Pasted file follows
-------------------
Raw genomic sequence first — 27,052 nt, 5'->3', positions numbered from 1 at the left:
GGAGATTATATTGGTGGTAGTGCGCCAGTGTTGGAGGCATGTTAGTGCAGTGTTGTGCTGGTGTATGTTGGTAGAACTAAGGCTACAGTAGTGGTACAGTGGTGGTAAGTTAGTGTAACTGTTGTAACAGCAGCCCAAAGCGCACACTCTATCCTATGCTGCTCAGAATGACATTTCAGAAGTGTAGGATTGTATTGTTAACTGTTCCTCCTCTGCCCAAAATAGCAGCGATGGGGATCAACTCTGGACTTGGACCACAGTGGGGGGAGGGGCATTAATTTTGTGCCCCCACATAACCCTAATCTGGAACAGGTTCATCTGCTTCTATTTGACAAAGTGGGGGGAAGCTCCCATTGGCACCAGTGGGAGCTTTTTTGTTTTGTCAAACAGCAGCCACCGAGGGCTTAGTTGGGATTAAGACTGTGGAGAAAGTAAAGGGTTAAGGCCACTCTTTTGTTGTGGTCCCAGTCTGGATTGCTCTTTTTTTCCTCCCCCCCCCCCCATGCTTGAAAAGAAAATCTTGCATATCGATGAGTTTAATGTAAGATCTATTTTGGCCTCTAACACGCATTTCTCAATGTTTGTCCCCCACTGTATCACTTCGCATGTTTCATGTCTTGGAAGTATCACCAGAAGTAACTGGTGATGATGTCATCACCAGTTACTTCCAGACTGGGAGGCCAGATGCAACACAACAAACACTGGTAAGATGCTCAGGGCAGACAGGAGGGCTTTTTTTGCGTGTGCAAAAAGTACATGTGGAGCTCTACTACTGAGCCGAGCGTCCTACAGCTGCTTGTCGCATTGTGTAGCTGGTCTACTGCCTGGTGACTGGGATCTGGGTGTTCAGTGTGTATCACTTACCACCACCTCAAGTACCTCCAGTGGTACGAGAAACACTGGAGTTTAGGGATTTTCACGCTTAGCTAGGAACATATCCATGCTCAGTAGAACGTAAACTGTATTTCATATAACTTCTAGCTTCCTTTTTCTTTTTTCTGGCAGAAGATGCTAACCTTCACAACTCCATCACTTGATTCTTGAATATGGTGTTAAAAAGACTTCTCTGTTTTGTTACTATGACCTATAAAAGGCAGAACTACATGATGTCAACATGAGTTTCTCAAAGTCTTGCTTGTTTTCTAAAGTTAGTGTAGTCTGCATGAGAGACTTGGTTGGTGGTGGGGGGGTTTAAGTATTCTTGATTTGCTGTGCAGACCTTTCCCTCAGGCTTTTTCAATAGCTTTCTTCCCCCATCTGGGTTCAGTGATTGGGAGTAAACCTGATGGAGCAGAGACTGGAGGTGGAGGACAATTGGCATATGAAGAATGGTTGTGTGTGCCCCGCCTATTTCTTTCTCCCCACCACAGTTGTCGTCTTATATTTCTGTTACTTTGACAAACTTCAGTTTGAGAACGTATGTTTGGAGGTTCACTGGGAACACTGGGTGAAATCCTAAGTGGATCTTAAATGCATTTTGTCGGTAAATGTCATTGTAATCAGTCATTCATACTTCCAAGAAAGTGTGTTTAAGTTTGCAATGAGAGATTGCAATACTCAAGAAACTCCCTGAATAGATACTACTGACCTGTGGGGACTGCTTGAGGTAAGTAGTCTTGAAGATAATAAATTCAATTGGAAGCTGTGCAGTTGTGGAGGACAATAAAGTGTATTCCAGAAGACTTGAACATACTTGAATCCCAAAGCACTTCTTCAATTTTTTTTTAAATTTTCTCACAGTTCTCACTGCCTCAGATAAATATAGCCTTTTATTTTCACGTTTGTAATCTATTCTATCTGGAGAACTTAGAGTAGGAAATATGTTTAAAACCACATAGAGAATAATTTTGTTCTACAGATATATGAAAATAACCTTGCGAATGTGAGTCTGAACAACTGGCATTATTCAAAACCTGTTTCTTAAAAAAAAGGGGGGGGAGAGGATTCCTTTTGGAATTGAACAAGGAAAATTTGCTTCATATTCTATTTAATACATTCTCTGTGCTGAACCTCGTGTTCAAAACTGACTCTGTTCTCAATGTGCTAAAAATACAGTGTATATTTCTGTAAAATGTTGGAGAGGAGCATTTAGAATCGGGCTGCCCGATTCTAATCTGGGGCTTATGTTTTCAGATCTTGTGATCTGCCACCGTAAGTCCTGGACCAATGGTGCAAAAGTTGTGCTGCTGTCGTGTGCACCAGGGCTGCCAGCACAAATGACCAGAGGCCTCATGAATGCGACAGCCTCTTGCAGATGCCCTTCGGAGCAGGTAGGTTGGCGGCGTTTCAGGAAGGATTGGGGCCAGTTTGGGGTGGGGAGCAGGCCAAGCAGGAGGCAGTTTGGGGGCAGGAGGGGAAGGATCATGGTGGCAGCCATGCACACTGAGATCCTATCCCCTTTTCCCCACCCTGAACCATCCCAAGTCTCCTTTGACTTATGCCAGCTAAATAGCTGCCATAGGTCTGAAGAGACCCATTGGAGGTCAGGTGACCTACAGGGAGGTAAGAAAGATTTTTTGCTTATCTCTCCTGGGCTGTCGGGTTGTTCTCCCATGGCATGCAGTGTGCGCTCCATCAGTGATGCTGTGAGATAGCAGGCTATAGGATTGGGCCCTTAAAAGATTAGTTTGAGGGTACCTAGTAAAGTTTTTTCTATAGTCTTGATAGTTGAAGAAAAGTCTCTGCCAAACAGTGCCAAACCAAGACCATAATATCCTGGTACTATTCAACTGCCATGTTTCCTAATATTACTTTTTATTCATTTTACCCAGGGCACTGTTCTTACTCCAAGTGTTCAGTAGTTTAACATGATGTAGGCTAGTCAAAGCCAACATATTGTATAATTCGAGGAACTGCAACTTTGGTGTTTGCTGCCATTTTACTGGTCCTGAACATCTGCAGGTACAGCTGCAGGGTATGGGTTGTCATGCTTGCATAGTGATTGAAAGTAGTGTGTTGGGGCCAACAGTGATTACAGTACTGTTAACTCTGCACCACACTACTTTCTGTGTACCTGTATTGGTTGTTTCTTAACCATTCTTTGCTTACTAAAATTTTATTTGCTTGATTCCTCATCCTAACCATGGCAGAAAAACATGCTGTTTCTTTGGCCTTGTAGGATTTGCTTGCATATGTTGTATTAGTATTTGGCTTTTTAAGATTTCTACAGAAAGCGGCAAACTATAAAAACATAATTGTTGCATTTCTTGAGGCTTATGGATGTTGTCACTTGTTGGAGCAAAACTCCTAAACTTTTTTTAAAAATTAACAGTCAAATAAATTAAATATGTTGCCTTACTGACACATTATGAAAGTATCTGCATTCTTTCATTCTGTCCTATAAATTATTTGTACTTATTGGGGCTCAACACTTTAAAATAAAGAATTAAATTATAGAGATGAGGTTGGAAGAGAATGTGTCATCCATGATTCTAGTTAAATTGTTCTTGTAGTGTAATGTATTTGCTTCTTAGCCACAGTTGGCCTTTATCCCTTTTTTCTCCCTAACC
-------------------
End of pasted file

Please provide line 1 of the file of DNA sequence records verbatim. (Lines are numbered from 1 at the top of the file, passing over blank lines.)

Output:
Raw genomic sequence first — 27,052 nt, 5'->3', positions numbered from 1 at the left: